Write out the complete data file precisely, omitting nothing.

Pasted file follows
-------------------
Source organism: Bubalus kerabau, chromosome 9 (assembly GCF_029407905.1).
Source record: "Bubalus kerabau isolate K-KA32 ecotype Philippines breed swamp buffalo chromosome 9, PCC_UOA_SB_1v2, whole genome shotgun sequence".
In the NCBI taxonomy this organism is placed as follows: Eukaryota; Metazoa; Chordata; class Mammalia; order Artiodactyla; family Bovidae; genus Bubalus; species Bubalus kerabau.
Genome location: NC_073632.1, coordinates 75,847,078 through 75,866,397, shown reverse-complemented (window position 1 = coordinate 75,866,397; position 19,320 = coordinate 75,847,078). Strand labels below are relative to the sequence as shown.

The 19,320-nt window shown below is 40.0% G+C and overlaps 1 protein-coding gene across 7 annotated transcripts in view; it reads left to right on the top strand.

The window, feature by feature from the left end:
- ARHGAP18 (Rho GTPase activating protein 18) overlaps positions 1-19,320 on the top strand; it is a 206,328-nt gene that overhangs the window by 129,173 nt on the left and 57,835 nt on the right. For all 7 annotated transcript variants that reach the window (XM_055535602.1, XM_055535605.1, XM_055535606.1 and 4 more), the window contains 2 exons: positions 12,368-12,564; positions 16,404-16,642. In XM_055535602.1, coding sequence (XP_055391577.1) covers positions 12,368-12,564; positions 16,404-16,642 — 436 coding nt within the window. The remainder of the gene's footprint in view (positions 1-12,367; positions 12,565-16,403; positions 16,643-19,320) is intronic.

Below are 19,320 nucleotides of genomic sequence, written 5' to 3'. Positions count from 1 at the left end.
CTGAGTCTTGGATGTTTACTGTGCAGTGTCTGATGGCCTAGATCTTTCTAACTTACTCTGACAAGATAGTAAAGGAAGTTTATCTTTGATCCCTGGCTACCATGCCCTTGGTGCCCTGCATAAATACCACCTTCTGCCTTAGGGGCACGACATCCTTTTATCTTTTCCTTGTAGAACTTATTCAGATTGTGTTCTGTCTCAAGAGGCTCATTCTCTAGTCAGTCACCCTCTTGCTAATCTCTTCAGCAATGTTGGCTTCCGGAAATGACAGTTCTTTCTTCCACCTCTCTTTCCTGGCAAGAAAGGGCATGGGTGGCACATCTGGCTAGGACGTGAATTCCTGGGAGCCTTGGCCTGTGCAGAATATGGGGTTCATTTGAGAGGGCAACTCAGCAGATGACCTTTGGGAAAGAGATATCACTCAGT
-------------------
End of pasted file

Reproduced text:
Source organism: Bubalus kerabau, chromosome 9 (assembly GCF_029407905.1).
Source record: "Bubalus kerabau isolate K-KA32 ecotype Philippines breed swamp buffalo chromosome 9, PCC_UOA_SB_1v2, whole genome shotgun sequence".
In the NCBI taxonomy this organism is placed as follows: Eukaryota; Metazoa; Chordata; class Mammalia; order Artiodactyla; family Bovidae; genus Bubalus; species Bubalus kerabau.
Genome location: NC_073632.1, coordinates 75,847,078 through 75,866,397, shown reverse-complemented (window position 1 = coordinate 75,866,397; position 19,320 = coordinate 75,847,078). Strand labels below are relative to the sequence as shown.

The 19,320-nt window shown below is 40.0% G+C and overlaps 1 protein-coding gene across 7 annotated transcripts in view; it reads left to right on the top strand.

The window, feature by feature from the left end:
- ARHGAP18 (Rho GTPase activating protein 18) overlaps positions 1-19,320 on the top strand; it is a 206,328-nt gene that overhangs the window by 129,173 nt on the left and 57,835 nt on the right. For all 7 annotated transcript variants that reach the window (XM_055535602.1, XM_055535605.1, XM_055535606.1 and 4 more), the window contains 2 exons: positions 12,368-12,564; positions 16,404-16,642. In XM_055535602.1, coding sequence (XP_055391577.1) covers positions 12,368-12,564; positions 16,404-16,642 — 436 coding nt within the window. The remainder of the gene's footprint in view (positions 1-12,367; positions 12,565-16,403; positions 16,643-19,320) is intronic.

Below are 19,320 nucleotides of genomic sequence, written 5' to 3'. Positions count from 1 at the left end.
CTGAGTCTTGGATGTTTACTGTGCAGTGTCTGATGGCCTAGATCTTTCTAACTTACTCTGACAAGATAGTAAAGGAAGTTTATCTTTGATCCCTGGCTACCATGCCCTTGGTGCCCTGCATAAATACCACCTTCTGCCTTAGGGGCACGACATCCTTTTATCTTTTCCTTGTAGAACTTATTCAGATTGTGTTCTGTCTCAAGAGGCTCATTCTCTAGTCAGTCACCCTCTTGCTAATCTCTTCAGCAATGTTGGCTTCCGGAAATGACAGTTCTTTCTTCCACCTCTCTTTCCTGGCAAGAAAGGGCATGGGTGGCACATCTGGCTAGGACGTGAATTCCTGGGAGCCTTGGCCTGTGCAGAATATGGGGTTCATTTGAGAGGGCAACTCAGCAGATGACCTTTGGGAAAGAGATATCACTCAGT